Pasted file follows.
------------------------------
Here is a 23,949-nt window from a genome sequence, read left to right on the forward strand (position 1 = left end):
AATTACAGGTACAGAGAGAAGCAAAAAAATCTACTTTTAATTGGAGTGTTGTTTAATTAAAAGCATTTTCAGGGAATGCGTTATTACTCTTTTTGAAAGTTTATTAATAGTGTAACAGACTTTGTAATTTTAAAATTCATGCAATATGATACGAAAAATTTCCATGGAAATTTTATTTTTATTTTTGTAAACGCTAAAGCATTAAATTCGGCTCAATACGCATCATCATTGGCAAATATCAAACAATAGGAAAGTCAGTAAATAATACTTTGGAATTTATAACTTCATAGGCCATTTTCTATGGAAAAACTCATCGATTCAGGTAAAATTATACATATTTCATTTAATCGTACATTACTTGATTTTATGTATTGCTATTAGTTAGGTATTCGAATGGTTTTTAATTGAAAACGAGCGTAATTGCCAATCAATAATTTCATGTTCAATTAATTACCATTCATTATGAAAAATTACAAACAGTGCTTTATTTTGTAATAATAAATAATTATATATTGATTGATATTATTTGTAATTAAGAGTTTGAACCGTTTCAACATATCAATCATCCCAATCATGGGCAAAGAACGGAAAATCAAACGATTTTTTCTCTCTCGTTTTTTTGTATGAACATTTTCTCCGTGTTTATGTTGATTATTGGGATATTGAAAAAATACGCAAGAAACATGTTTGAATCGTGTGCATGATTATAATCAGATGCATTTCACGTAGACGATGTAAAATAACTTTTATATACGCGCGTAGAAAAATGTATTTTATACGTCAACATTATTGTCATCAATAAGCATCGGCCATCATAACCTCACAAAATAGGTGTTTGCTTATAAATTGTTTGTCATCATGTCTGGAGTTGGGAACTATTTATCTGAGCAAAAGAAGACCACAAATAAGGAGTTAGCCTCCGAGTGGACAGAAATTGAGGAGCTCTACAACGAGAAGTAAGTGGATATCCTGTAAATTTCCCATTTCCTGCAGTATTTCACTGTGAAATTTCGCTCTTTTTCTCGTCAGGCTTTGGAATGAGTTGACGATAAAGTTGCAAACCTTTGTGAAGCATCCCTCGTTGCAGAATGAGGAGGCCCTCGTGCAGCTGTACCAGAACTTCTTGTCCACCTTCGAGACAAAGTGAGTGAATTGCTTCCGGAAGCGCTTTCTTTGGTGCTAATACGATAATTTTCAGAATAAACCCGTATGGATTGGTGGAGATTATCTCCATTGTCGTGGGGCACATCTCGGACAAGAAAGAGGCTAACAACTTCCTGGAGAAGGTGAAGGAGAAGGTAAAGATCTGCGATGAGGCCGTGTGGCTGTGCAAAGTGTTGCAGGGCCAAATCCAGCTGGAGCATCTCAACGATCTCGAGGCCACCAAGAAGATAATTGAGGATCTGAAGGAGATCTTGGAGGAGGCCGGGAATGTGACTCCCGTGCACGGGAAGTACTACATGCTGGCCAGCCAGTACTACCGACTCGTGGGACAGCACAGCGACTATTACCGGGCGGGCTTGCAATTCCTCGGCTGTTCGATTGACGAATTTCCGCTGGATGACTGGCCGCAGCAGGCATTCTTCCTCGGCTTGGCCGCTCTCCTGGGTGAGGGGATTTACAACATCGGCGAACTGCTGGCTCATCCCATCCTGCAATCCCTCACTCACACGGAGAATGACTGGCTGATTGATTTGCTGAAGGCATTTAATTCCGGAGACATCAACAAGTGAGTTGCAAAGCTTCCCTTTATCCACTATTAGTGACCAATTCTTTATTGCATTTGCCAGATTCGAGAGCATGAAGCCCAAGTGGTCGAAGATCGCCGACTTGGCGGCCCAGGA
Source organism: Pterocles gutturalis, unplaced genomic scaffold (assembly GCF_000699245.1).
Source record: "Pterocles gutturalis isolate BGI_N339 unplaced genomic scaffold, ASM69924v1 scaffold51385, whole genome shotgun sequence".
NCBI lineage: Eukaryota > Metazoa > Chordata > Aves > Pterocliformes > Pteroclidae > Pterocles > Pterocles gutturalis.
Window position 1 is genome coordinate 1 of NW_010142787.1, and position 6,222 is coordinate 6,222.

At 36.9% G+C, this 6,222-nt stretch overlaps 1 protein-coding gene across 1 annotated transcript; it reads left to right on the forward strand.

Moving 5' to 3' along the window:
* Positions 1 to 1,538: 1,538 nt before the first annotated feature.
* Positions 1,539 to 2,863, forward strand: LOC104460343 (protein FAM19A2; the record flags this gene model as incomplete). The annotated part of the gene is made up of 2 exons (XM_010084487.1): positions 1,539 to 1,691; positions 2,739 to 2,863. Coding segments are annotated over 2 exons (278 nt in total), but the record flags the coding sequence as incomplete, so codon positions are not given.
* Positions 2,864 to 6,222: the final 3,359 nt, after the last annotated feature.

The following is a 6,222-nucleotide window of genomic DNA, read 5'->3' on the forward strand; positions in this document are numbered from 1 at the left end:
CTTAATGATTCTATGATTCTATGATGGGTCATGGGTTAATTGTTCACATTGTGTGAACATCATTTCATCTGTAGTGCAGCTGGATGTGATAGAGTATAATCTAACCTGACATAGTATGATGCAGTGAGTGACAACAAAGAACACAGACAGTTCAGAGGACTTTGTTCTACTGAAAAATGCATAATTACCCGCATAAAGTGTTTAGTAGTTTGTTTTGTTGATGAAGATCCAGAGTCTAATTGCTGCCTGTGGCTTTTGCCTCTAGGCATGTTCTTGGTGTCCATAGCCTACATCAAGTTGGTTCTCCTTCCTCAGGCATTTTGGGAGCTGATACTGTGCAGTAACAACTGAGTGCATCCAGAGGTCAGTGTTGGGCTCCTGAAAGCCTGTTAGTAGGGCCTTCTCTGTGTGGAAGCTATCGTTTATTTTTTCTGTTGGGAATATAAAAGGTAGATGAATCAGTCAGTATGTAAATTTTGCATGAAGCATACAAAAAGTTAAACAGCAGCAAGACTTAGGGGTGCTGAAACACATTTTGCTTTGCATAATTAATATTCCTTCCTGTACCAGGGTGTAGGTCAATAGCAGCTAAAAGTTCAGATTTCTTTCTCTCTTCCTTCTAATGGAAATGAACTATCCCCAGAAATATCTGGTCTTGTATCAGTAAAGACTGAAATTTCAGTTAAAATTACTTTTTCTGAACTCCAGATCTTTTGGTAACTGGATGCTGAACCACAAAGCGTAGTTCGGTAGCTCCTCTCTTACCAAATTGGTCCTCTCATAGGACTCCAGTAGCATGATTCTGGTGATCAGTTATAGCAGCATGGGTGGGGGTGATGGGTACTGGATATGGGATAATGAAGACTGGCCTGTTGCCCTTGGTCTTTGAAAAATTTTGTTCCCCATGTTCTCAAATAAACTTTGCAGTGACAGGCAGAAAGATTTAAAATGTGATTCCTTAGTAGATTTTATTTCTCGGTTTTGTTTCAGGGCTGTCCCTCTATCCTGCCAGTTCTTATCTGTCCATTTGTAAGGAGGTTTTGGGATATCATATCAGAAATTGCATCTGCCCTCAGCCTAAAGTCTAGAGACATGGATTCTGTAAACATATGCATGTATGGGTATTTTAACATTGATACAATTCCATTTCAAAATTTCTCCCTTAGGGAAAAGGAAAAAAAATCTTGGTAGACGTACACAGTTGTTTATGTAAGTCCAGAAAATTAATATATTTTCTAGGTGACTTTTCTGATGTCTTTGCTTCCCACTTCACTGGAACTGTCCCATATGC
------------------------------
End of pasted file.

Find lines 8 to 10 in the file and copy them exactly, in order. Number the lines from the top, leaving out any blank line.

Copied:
Moving 5' to 3' along the window:
* Positions 1 to 1,538: 1,538 nt before the first annotated feature.
* Positions 1,539 to 2,863, forward strand: LOC104460343 (protein FAM19A2; the record flags this gene model as incomplete). The annotated part of the gene is made up of 2 exons (XM_010084487.1): positions 1,539 to 1,691; positions 2,739 to 2,863. Coding segments are annotated over 2 exons (278 nt in total), but the record flags the coding sequence as incomplete, so codon positions are not given.